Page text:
Friday, 5 March 2021

Welcome news in the Chancellor's Budget

On Wednesday the Chancellor announced his Spring Budget, which was full of good news for people across the Hexham constituency and the country as a whole. The Chancellor outlined his plans to support people and businesses through the coronavirus pandemic and beyond the end of the Prime Minister's roadmap for easing restrictions and to level up the economy across all regions of the UK.

Key announcements in the Chancellor's Budget include:

  • The extension of the furlough scheme until the end of September to ensure continued support for businesses, employees and their families
  • Two further grants for the self-employed, including those who are newly self-employed 
  • New Restart grants of up to £18, 000 and recovery loans to support local businesses to reopen
  • The opening of the new Levelling Up Fund for its first round of bids
  • The opening of a new Treasury campus in Darlington, as part of the Government's commitment to level up and spread opportunity across the whole country
This Budget will provide businesses and families across Tynedale with the support they need to get through the pandemic. The extension of financial support, including the furlough scheme and additional grants for the self-employed, will be a tremendous help to local businesses and individuals as we start to reopen the country and economy. I am especially thrilled at the announcement of a new Treasury campus in the North East, which signals that the Government is committed to delivering investment and opportunity across our region.

Further information about financial support available to businesses and individuals can be found here- 

Monday, 1 March 2021

20 million vaccines!

The vaccine programme continues to go from strength to strength, with another milestone reached over the weekend- more than 20 million vaccines have now been administered across the UK. That works out as an average of more than 2.5 million doses per week or 1 in 3 adults vaccinated across the country.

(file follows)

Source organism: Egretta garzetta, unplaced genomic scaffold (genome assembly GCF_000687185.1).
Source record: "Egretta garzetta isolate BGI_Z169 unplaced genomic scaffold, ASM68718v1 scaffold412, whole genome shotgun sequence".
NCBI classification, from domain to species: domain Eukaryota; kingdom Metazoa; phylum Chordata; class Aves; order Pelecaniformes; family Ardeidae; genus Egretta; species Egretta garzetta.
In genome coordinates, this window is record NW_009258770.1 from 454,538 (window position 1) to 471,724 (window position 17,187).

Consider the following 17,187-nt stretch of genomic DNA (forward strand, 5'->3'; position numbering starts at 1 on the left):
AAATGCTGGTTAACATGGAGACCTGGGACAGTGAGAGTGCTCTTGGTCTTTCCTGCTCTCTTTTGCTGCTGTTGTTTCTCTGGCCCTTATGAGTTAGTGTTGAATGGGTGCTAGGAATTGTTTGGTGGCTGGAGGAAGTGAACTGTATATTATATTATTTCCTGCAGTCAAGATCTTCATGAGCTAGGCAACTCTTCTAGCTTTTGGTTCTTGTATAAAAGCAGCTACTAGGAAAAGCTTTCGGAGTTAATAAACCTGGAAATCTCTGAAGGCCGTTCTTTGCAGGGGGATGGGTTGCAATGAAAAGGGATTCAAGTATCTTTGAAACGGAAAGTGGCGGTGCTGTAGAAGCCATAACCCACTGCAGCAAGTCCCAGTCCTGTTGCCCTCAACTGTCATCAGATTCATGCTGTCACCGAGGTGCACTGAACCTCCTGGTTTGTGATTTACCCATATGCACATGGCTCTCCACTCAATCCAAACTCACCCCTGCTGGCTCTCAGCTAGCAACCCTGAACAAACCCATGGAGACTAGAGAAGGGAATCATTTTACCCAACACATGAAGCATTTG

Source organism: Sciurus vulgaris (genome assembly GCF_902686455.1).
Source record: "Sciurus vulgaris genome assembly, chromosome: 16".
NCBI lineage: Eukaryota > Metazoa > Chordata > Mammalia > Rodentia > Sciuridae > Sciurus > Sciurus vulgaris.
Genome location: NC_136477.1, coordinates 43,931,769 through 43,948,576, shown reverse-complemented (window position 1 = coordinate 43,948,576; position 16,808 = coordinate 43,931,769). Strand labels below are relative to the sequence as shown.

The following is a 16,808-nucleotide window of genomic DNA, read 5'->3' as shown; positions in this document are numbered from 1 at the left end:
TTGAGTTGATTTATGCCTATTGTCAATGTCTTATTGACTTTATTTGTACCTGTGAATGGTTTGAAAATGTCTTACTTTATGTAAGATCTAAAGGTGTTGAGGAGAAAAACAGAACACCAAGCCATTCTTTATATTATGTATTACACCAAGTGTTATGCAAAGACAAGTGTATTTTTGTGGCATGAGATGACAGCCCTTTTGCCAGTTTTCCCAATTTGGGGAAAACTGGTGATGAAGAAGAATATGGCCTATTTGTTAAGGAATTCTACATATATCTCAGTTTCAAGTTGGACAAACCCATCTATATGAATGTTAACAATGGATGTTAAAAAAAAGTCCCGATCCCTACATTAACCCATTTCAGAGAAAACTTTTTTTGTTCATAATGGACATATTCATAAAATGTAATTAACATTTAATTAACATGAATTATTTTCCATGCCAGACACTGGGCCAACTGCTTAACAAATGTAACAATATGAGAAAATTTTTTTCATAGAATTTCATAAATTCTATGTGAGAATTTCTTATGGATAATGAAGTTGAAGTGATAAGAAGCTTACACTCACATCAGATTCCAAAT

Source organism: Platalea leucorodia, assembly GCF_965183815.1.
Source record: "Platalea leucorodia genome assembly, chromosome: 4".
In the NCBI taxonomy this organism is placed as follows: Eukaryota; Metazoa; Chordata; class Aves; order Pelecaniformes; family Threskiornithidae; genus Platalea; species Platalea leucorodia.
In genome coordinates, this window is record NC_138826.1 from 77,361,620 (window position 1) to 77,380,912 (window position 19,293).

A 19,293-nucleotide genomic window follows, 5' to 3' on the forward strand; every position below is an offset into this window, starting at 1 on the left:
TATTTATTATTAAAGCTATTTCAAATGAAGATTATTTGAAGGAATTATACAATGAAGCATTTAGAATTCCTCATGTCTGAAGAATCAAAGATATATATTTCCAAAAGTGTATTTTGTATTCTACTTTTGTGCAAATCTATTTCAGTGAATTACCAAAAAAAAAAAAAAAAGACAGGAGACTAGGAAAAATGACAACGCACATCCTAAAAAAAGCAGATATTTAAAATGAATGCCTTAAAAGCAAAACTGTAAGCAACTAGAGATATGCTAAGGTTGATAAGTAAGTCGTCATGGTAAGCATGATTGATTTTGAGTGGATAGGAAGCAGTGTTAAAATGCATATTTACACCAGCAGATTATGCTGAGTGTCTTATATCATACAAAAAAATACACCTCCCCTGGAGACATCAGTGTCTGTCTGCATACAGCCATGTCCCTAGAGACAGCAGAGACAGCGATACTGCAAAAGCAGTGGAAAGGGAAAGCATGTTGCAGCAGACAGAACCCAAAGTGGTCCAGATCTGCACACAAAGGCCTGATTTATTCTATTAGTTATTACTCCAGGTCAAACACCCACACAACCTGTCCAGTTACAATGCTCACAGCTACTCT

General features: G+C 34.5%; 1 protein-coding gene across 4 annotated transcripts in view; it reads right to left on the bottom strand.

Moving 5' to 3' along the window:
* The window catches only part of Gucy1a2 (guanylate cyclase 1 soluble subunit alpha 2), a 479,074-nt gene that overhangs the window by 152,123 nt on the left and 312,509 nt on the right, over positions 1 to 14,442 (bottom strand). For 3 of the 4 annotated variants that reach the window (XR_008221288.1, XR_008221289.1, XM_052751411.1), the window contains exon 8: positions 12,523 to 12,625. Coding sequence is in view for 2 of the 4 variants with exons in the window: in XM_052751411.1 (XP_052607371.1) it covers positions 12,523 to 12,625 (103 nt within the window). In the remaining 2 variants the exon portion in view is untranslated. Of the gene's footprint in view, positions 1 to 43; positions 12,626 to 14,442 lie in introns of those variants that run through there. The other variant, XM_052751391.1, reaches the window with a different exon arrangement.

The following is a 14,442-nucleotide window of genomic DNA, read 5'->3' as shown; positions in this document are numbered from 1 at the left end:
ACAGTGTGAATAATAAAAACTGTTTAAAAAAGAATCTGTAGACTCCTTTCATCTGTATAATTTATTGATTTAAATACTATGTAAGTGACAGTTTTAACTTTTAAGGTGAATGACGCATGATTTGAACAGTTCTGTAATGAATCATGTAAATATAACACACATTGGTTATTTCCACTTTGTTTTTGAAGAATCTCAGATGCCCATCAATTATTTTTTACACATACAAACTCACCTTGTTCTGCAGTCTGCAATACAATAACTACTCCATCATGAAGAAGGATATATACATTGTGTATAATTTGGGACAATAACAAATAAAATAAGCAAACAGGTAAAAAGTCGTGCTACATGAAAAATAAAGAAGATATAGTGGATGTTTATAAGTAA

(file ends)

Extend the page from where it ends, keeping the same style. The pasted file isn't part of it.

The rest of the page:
In the Hexham constituency, 41.4% of people have now received a vaccine- a really incredible achievement by the NHS, volunteers, the Armed Forces and everyone involved with the vaccine rollout. 

The Prime Minister is aiming to have offered every adult a vaccine by the end of July. Everyone in the top four priority groups has now been offered a vaccine, and invites are now going out to those in groups 5 to 9.

Thank you to everyone who has come forward for their vaccine. Every jab makes a difference in our fight against Covid-19.

Thursday, 25 February 2021

Roadmap for easing restrictions

On Monday, the Prime Minister outlined his roadmap for cautiously easing the current lockdown restrictions in England. 

Thanks to the incredible ongoing success of the vaccine rollout, which has now vaccinated more than 18 million people across the UK, we are now in a position to start thinking about how we can gradually remove the current restrictions.

The roadmap sets out four stages for easing restrictions, with at least five weeks between each phase to allow the latest data to be examined. The data will be subjected to four key tests:

  • That the vaccine rollout continues successfully
  • That the evidence shows vaccines are effective at preventing hospitalisation and death
  • That infection rates do not risk a surge in hospitalisations that would put the NHS under unsustainable pressure
  • That new variants of coronavirus do not cause additional concern
As the four tests are currently being met, the first stage of easing restrictions will begin on 8th March. On this date:
  • Schools and colleges will open for all students
  • Practical Higher Education courses can begin in-person learning
  • Exercise and recreation outdoors with your household or one other person can take place
  • Wraparound childcare, including sports activities, can resume for all children
  • Funerals can take place with up to 30 people attending, and weddings and wakes can take place with up to 6 guests
  • Care home residents will be able to name a visitor, who will be able to visit them regularly
Some further changes will also take place from 29th March, when schools go on Easter holidays:
  • The Rule of Six will return outdoors, including in private gardens
  • Organised outdoor sport (children and adults), all outdoor children's activities, outdoor sport and leisure facilities and outdoor parent and child groups (up to 15 people) can resume

Further easing of restrictions will take place in the coming weeks as long as the four tests continue to be met, with Stage 2 no earlier than 12th April, Stage 3 no earlier than 17th June, and Stage 4 no earlier than 21st June. 

I welcome the announcement of this roadmap, which means that after an incredibly difficult year, we can all now see the light at the end of the tunnel. In the meantime, please keep following the national restrictions that are still in place, in order to prevent the spread of the virus and protect the NHS.